Consortium

In 1977, a group of Massachusetts educators and administrators entered into a collaborative agreement aimed at increasing the exchange of educational and instructional resources between them. In establishing the Consortium, they created a network through which the varied resources of urban and suburban school systems, large and small communities, and public service agencies in the greater Boston area could be enhanced and shared.

Today, the Consortium includes eight public school systems and a number of agencies. Funded by the Boston University School of Education, the program supports activities ranging from an innovative fitness program in Lexington to family field trips in Allston. As part of the collaborative arrangement, students enrolled in education and human services programs at the School of Education complete field study in a diversity of settings offered by the member districts and agencies.

Consortium benefits include:

  • Funding of improved services and enrichment activities
  • Exchange of services
  • Cooperative efforts in curriculum design
  • Placement in University field-based programs
  • Consortium members’ access to University services
  • Student access to educators in the field
  • Consortium scholarships
  • Pre-practicum field experience sites
  • Annual Educators Seminars:
    • Cyberethics in the Googling Age
    • A World of Stories featuring Don Brown, award-winning illustrator and author
    • A World of Inspiration featuring award-winning children’s book author Robert San Souci
    • Communication: Talking to and about Families

Recently Funded Projects

Arts Presentations
Thomas A. Edison Middle School, Brighton
Students in grades 6–8 brought visual arts, theatre, music, and dance together for an introduction to and appreciation for the arts. Funding provided for costumes, instruments, and consultants for the production.

Character Education Program
The John Silber Early Learning Center, Chelsea
Entertainer and educator “Johnny the K” performed three interactive musical performances for pre-K students on character development to complement social and emotional curriculum (teaching pride in accomplishments and self-confidence).

Community Connections Program
Newton North High School, Newton
This program worked with students with severe and multiple disabilities who have completed their academic coursework and are continuing to receive special education services past the age of 18. Funding provided for instruction of real-life skills curriculum.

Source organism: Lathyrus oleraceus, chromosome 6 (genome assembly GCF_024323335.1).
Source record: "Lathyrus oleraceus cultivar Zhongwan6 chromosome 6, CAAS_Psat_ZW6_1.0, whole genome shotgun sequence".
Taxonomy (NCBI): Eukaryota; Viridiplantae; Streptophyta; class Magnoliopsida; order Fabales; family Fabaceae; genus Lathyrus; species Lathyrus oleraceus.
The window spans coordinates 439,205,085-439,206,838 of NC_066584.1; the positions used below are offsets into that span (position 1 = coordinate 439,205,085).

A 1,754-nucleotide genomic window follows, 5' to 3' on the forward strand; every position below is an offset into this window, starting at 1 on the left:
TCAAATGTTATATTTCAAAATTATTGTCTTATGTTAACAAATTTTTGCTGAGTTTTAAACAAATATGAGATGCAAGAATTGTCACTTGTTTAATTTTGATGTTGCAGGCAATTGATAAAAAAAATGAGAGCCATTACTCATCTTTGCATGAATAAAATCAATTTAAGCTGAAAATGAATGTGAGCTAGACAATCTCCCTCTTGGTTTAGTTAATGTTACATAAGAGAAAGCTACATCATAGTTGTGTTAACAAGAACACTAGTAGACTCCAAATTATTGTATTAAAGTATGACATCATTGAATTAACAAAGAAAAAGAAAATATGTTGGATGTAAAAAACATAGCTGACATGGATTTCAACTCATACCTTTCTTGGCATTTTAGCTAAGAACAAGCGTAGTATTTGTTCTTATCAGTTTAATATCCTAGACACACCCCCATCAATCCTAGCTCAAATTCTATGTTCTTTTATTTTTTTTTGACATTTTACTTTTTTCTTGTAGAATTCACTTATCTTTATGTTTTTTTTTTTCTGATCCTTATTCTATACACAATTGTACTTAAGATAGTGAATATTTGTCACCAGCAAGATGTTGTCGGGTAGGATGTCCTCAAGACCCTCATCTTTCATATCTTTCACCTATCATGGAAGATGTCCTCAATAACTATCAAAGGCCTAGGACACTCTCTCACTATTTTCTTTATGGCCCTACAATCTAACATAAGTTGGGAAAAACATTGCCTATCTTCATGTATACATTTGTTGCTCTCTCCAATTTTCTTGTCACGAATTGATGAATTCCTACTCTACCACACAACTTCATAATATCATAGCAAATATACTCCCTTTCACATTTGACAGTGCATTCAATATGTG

Creating A Community of Science Inquiry
F. Lyman Winship School, Brighton
Funding supported resources for the creation of a community of science inquiry in which science was woven throughout the curriculum and throughout the school day.

Dissection Specimens
Somerville High School, Somerville
Physiology teachers increased the number of laboratory experiences for high school students in physiology classes.

Educational Enrichment Programs
League School of Greater Boston, Walpole
Enrichment programs enhanced social skills and reinforced lessons discussed in the classroom for disabled students.

Family Field Trips
Jackson/Mann Elementary School, Allston
Children and their families, many of whom are first-generation immigrants and speakers of English as a second language, visited the Boston Children’s Museum and the New England Aquarium and picked apples to encourage parent participation in children’s learning experiences.

Fitness Skillastics Exercise Program
Harrington School, Lexington
Students in grades K–5 learned about fitness concepts: cardiovascular endurance, flexibility, muscular strength, and endurance through games aimed at improving fitness levels.

Learning To Get Along Program
Underwood Elementary School, Newton
Through this program, students in grades K–3 received instruction in social and self-help skills.

Massachusetts Debate Championship
Chelsea High School, Chelsea
Members of the new Chelsea High School Speech and Debate Team entered the state debate championship.

Movement/Dance Workshops
Clinton Path Preschool, Brookline
Pre-K students developed their listening skills and motor coordination in these two-and-a-half-hour weekly dance sessions.

New York City Trip
Joseph A. Browne School, Chelsea
Eighth grade students visited New York City with their classmates for a study of the history, politics, and culture of the city.

Program To Go!
Lincoln School, Brookline
Fourth grade students learned about the Revolutionary War using Colonial crafts and primary source analysis.

Step Into Math Project
Lawrence School, Brookline
Students in grades Pre-K–8 used pedometers for math enrichment and integration of math with physical education and technology.

Writing Workshop
Alcott School, Concord
Teachers improved the school’s writing programs and students’ writing performance. Teachers gained proficiency in the Lucy Calkins writing workshop method.

For more information, contact Jo-Anne Richard, Boston University School of Education, Two Silber Way, Boston, MA 02215
617-353-3239
jrichard@bu.edu

Undergraduate Students

Undergraduate students at the School of Education benefit from the community feel of a small school along with the resources of a large university. Our students are in the field in both urban and suburban schools as early as their first year at SED.

Graduate Students

Talented graduate students from around the world prepare to become teachers, counselors, administrators, and more in as little as one year at the School of Education. Our students engage in diverse aspects of education both in the classroom and the field.